QMM is near Fort Dauphin in the Anosy region of south-eastern Madagascar, and primarily produces ilmenite, in addition to zirsill and monazite. It includes the deep-water Port d’Ehoala, where the raw material is shipped to the Rio Tinto Fer et Titane plant in Canada and processed into titanium dioxide.

Saft tech helps Gold Fields make the renewable energy switch at Agnew

A Saft lithium-ion battery energy storage system (BESS) is playing a key role in helping Gold Field’s Agnew mine make the switch from fossil fuels to wind and solar power, according to the Paris-based company.

In Saft’s first project for EDL, the BESS has been installed within a hybrid renewable microgrid with an installed capacity of 56 MW. This is the first microgrid to incorporate wind power on a large scale at an Australia mine, the company said, with the energy storage critical in enabling the EDL microgrid to maintain power quality as it integrates an increasing level of volatile and unpredictable renewable energy.

EDL Chief Executive Officer, James Harman, said: “The Agnew hybrid renewable microgrid was completed on May 1, 2020, and has proven to be a great success – under the right weather conditions, the microgrid has delivered up to 85% of the site’s power requirements with renewable energy.

“The BESS is critical to this success. That’s why we selected Saft’s Li-ion technology – it offered a complete solution with a proven track record. We’d be happy to work with Saft again.”

The Agnew gold mine is an underground operation 1,000 km northeast of Perth in Western Australia. The site covers over 600 sq.km and has the capacity to process 1.3 Mt/y of ore.

The remote off-grid location means the Agnew site must generate its own electricity, with Gold Fields committed to sustainable and innovative power solutions. It engaged EDL in a 10-year agreement to build and operate Australia’s largest hybrid renewable energy microgrid.

The first project phase involved the construction of a 4 MW solar farm and a 21 MW gas/diesel engine power plant. This was followed by five wind turbines for 18 MW of generation, a microgrid controller and Saft’s 13 MW/4 MWh energy storage system.

The turnkey BESS at the Agnew mine comprises six of Saft’s Intensium® Max+ 20M, 20 ft (6.1 m) containers together with a power conversion system, transformer and MV switchgear installed in three 40 ft containers. Its main role is to provide power quality support for the microgrid to maximise the usage of variable renewable energy, according to Saft. It also provides “ultra-fast reacting spinning reserves” to help maintain grid stability and minimise the need for fossil fuel-based generation units to run idle for this purpose.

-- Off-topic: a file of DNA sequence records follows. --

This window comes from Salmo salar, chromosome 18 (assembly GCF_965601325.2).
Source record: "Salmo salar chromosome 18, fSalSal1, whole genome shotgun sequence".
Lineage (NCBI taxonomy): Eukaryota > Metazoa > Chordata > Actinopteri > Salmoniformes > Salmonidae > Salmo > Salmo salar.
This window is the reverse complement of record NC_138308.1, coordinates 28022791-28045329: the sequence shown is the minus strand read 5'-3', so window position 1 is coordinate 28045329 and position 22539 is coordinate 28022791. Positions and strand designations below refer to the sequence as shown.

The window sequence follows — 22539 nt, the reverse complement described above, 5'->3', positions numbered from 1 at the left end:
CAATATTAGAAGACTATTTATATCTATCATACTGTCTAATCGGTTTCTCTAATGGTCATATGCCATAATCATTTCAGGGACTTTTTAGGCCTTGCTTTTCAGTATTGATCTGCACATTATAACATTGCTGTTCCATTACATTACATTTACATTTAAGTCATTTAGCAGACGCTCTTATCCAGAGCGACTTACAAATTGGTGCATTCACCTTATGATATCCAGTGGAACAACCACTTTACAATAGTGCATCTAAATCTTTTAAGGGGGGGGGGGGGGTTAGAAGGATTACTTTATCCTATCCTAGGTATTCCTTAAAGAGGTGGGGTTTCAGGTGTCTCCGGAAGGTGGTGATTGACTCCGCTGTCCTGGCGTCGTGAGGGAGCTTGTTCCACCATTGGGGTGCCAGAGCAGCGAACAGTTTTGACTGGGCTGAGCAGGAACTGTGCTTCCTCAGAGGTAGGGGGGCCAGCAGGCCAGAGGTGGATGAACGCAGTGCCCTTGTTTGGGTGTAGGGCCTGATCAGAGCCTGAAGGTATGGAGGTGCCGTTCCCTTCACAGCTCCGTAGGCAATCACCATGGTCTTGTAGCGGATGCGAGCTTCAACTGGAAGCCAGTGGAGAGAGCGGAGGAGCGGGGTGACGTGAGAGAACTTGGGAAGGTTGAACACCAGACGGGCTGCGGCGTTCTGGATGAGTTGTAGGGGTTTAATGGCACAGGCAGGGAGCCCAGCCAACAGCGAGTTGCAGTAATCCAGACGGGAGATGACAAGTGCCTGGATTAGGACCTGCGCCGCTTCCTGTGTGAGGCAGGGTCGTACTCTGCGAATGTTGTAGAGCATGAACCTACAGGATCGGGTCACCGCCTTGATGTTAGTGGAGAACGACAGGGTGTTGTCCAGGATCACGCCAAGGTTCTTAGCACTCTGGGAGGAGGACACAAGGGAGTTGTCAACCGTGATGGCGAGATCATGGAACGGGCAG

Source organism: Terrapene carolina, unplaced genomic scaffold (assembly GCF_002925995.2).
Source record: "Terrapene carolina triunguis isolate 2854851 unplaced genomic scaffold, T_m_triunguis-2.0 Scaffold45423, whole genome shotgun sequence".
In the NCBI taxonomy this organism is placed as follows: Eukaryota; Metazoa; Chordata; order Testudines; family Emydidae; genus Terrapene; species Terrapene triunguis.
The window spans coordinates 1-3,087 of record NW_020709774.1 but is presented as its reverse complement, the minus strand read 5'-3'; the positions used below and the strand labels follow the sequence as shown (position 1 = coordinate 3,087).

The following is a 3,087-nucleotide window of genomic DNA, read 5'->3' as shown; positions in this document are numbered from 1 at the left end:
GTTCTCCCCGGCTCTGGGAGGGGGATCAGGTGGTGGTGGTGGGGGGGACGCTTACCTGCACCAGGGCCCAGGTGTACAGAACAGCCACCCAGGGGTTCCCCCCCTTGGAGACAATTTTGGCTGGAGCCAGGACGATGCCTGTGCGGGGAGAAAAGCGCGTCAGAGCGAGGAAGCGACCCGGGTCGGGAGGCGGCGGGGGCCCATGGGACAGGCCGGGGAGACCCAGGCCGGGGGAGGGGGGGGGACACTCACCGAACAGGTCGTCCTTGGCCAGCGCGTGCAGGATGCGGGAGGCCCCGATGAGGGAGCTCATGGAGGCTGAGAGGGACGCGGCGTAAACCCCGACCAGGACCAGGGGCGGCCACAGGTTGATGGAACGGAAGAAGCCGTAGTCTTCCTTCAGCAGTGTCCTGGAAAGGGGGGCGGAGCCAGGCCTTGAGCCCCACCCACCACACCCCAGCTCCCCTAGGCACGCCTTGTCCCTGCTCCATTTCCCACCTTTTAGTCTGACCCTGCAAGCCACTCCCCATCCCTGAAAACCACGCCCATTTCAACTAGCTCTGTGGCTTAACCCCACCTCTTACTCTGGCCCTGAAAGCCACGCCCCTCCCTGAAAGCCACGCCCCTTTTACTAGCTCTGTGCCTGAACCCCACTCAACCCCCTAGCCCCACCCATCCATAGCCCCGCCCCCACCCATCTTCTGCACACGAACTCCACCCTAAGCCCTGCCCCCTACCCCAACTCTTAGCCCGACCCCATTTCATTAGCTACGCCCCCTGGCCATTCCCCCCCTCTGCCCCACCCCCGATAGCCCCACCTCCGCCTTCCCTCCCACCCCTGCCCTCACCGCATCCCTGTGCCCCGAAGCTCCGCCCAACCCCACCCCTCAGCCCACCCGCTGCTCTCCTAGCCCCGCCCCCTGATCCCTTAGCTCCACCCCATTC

The Intensium Max+ 20M design meant no modifications were required to ensure a long operational life in the demanding dusty and sandy desert conditions, where peak temperatures can reach 48°C, Saft said. To maintain maximum uptime and availability for the BESS, Saft is providing remote monitoring together with a service contract including yearly on-site maintenance.

The Intensium Max+ 20M is fully fitted out and tested by Saft at its manufacturing hub in Jacksonville, Florida. As a result, the containers were delivered to site ready to ‘plug and play’.

Anglo American, Rio Tinto back World Bank’s clean technology developments

Anglo American and Rio Tinto have committed to the World Bank’s Climate-Smart Mining initiative by becoming founding donors to the Climate-Smart Mining Facility.

The Climate-Smart Mining Facility is the first-ever fund dedicated to making mining for metals and minerals a more sustainable practice that complements the global energy transition, according to Anglo.

Building on the World Bank’s initial $2 million investment, Anglo American and Rio have joined governments (the German government being one) as a donor. Anglo said it would provide $1 million to the facility over the next five years.

“The facility’s work will support the sustainable extraction and processing of mining products used in developing clean energy technologies, such as copper used in energy storage and electric vehicles,” Anglo said. “The fund will also work with governments and operators in developing countries to establish strategies for sustainable mining operations and legal frameworks that promote smart mining.”

Anglo American said it shares the World Bank’s view that the energy transition will be mineral-intensive, creating economic opportunities for resource-rich countries and the mining sector.

Mark Cutifani, Chief Executive of Anglo American, said: “To have real impact we must work together with governments and operators to bring changes. That is why we are supporting the World Bank with this facility, to provide funds that can transform our industry for the future.

“Mining cannot continue its long path of simply scaling up to supply what the world needs. We need to do things in dramatically different ways if we are to transform our footprint and be valued by all our stakeholders. Our first responsibility is to reduce our energy and water usage, and our emissions.

“At Anglo American, we have set ourselves on a journey to carbon neutrality operationally, with our 2020 and 2030 targets as staging posts. Our FutureSmart Mining™ technologies will be a key driver of this.”

Rio Tinto CEO, J-S Jacques, said: “The transition to clean energy solutions presents both a significant opportunity and responsibility for the mining industry, as it provides the materials that make these technologies possible.

“We want to be part of the solution on climate change and the best solutions will come from innovative partnerships across competitors, governments and institutions. Our collaboration with the World Bank and many others is aimed at making a real difference by promoting sustainable practices across our industry. We look forward to supporting the Climate-Smart Mining Facility by contributing not just funding but also expertise as a leader in sustainable mining practices.”